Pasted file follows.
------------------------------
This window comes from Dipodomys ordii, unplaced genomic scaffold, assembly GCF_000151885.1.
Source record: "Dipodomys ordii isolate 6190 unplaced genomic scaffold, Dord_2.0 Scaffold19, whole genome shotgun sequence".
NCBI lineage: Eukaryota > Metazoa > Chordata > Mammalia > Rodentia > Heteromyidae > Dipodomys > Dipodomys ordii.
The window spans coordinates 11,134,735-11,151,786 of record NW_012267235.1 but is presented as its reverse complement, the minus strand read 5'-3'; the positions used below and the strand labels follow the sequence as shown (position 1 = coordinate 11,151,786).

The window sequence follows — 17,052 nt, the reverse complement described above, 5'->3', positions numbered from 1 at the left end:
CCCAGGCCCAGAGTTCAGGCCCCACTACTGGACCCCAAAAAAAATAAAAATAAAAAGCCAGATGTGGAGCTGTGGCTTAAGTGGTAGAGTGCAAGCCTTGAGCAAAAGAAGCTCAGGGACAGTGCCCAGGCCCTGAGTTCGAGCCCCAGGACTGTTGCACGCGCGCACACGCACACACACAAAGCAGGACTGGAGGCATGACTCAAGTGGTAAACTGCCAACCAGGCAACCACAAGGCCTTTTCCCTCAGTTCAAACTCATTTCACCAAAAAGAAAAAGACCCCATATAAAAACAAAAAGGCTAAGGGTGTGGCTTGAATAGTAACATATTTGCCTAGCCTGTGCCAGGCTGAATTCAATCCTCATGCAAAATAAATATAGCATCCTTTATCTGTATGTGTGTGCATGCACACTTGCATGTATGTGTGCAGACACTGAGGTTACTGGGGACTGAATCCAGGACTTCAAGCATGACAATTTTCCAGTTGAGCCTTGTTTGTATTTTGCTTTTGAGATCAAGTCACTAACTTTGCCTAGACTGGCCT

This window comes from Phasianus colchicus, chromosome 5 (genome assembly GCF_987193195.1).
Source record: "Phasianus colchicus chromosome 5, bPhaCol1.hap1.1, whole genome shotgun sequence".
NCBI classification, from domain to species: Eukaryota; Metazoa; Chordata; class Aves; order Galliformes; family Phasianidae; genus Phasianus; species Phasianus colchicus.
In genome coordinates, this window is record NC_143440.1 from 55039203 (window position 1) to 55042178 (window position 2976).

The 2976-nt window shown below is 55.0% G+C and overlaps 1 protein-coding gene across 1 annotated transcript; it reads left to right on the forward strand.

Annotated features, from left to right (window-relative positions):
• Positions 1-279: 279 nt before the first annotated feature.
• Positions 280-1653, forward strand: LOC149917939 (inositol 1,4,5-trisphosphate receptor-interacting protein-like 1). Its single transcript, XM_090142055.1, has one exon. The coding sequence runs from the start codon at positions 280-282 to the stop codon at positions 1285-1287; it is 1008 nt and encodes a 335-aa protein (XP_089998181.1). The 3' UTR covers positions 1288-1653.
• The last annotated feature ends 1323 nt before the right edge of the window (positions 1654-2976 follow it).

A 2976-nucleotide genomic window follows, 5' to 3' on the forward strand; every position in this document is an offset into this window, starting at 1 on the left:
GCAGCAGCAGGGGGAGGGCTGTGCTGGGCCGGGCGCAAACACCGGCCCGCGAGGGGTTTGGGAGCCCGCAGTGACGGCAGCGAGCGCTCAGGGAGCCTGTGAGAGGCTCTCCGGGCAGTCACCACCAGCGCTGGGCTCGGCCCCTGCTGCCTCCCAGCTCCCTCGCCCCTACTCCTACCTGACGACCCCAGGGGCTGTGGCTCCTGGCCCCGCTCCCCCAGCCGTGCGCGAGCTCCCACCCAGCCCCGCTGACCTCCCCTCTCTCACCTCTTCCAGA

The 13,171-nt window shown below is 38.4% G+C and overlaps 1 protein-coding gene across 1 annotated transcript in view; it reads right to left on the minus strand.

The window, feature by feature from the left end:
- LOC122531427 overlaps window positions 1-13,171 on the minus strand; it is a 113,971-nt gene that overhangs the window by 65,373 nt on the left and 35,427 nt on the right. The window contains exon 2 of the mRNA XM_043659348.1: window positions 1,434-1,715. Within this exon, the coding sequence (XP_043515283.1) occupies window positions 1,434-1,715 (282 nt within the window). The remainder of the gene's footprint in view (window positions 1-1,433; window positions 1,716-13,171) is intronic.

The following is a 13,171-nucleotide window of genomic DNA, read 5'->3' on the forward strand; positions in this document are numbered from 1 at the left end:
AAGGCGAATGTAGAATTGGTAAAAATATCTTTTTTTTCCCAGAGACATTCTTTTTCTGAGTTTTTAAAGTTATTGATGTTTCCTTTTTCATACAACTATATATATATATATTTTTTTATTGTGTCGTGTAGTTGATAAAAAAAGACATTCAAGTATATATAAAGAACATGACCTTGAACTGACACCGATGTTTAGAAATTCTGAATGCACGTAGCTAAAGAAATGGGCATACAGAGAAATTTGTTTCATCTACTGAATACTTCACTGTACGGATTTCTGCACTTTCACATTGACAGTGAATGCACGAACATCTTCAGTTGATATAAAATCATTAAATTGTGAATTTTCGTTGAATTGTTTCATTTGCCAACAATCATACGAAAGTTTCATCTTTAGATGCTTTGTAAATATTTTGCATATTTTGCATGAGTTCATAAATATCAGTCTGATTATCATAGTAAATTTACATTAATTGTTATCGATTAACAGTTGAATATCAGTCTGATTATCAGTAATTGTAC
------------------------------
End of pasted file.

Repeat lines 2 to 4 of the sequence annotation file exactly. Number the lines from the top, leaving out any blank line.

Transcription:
Source record: "Dipodomys ordii isolate 6190 unplaced genomic scaffold, Dord_2.0 Scaffold19, whole genome shotgun sequence".
NCBI lineage: Eukaryota > Metazoa > Chordata > Mammalia > Rodentia > Heteromyidae > Dipodomys > Dipodomys ordii.
The window spans coordinates 11,134,735-11,151,786 of record NW_012267235.1 but is presented as its reverse complement, the minus strand read 5'-3'; the positions used below and the strand labels follow the sequence as shown (position 1 = coordinate 11,151,786).